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MEASURE FOR MEASURE.
ACT I. SCENE I. An Apartment in the Duke's Palace. Enter Duke, Escalus, Lords, and Attendants. Duke. Escalus,Escal. My lord.
Duke. Of government the properties to unfold, Would seem in me to affect speech and discourse ; Since I am put to know,' that your own science, Exceeds, in that, the lists of all advice My strength can give you: Then no more remains But that to your sufficiency, as your worth is able, And let them work. The nature of our people, Our city's institutions, and the terms For common justice, you are as pregnant in, As art and practice hath enriched any That we remember: There is our commission,
Since I am put to know,] may mean, I am compelled to acknowledge. 2 lists --] Bounds, limits.
Then no more remains
And let them work.] Something is wanting in this passage, which the commentators have not been able to supply. The meaning may be, your skill in government is, in ability to serve me, equal to the integrity of your heart, and let them co-operate in your future ministry.
From which we would not have you warp.-Call
hither, I say, bid come before us Angelo.
[Exit an Attendant.
Escal. If any in Vienna be of worth
'' Enter ANGELO. Duke.
Look, where he comes.
touch'd, But to fine issues:? nor nature never lends The smallest scruple of her excellence,
4 with special soul
Elected him;] By these words the poet perhaps means that he was the immediate choice of his heart. 5 t hy belongings —] i, e. endowments.
O Are not thine own so proper,] i. e. are not so much thy own property. STEEVENS.
? to fine issues : ] To great consequences.
But, like a thrifty goddess, she determines
Now, good my lord,
No more evasion:
. Yet, give leave, my lord, That we may bring you something on the way.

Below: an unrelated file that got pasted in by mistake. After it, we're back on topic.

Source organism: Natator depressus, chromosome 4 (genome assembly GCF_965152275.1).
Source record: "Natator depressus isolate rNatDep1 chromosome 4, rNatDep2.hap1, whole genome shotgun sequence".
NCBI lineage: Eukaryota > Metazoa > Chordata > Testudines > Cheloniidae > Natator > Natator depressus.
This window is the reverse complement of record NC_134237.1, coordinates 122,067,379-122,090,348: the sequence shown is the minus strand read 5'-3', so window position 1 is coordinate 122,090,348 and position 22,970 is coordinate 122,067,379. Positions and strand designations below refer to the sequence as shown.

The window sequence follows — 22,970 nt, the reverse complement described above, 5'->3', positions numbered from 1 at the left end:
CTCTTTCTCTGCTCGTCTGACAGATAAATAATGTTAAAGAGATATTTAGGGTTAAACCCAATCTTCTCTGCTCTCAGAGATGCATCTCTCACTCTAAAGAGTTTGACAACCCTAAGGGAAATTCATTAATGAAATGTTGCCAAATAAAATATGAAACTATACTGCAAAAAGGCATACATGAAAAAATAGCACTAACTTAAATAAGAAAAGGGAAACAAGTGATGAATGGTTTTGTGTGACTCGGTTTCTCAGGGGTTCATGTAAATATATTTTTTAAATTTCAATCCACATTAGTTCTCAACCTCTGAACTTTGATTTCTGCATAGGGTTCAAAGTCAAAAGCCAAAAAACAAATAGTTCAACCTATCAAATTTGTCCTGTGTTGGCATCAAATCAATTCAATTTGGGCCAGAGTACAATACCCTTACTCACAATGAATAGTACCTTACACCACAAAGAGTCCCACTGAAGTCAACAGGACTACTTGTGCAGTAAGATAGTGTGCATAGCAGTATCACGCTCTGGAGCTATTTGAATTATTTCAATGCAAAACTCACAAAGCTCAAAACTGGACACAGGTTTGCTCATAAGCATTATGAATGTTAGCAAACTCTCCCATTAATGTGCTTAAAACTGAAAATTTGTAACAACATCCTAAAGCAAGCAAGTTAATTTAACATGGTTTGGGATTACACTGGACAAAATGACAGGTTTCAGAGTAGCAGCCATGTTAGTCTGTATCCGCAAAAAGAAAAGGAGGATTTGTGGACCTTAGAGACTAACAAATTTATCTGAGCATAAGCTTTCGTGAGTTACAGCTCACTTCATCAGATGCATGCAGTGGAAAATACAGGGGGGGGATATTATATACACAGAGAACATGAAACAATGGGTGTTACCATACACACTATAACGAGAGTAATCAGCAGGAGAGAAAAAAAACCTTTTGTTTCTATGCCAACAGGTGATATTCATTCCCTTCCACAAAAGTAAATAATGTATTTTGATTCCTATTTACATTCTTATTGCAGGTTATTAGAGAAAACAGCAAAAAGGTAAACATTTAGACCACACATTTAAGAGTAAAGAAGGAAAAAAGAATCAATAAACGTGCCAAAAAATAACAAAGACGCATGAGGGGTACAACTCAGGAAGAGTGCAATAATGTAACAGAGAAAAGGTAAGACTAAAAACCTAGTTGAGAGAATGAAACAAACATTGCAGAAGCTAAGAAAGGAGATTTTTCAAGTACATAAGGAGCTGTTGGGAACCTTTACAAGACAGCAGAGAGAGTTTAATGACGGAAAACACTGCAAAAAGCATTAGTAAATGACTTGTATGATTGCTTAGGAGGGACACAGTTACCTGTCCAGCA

Duke. My haste may not admit it;
8 I do bend my speech
To one that can my part in him advertise;] This is obscure. I believe the meaning is—I am talking to one who is himself already sufficiently conversant with the nature and duties of my office. MALONE. first in question,] That is, first called for ; first appointed.
As to your soul seems good. Give me your hand ;
Ang. The heavens give safety to your purposes !
ness. Duke. I thank you: Fare you well. [Exit.
Escal. I shall desire you, sir, to give me leave To have free speech with you; and it concerns me To look into the bottom of my place : A power I have; but of what strength and nature I am not yet instructed. Ang. 'Tis so with me :-Let us withdraw toge
ther, And we may soon our satisfaction have Touching that point. Escal. I'll wait upon your honour.
Exeunta SCENE II.
Enter Lucio and two Gentlemen. Lucio. If the duke, with the other dukes, come not to composition with the king of Hungary, why, then all the dukes fall upon the king.
1 Gent. Heaven grant us its peace, but not the king of Hungary's!
2 Gent. Amen. · Lucio. Thou concludest like the sanctimonious pirate, that went to sea with the ten commandments, but scraped one out of the table.
2 Gent. Thou shalt not steal ?
i Gent. Why, 'twas a commandment to command the captain and all the rest from their functions; they put forth to steal: There's not a soldier of us all, that, in the thanksgiving before meat, doth relish the petition well that prays for peace.
2 Gent. I never heard any soldier dislike it.
Lucio. I believe thee; for, I think, thou never wast where grace was said,
2 Gent. No? a dozen times at least.
i Gent. I think, or in any religion. · Lucio. Ay! why not? Grace is grace, despite of all controversy: As for example; Thou thyself art a wicked villain, despite of all grace.
i Gent. Well, there went but a pair of sheers between us.'
Lucio. I grant; as there may between the lists and the velvet: Thou art the list.
i Gent. And thou the velvet; thou art good velyet ; thou art a three-pil'd piece, I warrant thee: I had as lief be a list of an English kersey, as be pil'd, as thou art pild, for a French velvet. Do I speak feelingly now?
Lucio. I think thou dost; and, indeed, with most painful feeling of thy speech: I will, out of thine own confession, learn to begin thy health ; but, whilst I live, forget to drink after thee.
i Gent. I think, I have done myself wrong; . have I not?
2 Gent. Yes, that thou hast; whether thou art tainted, or free.
- there went but a pair of sheers between us.] We are both of the same piece.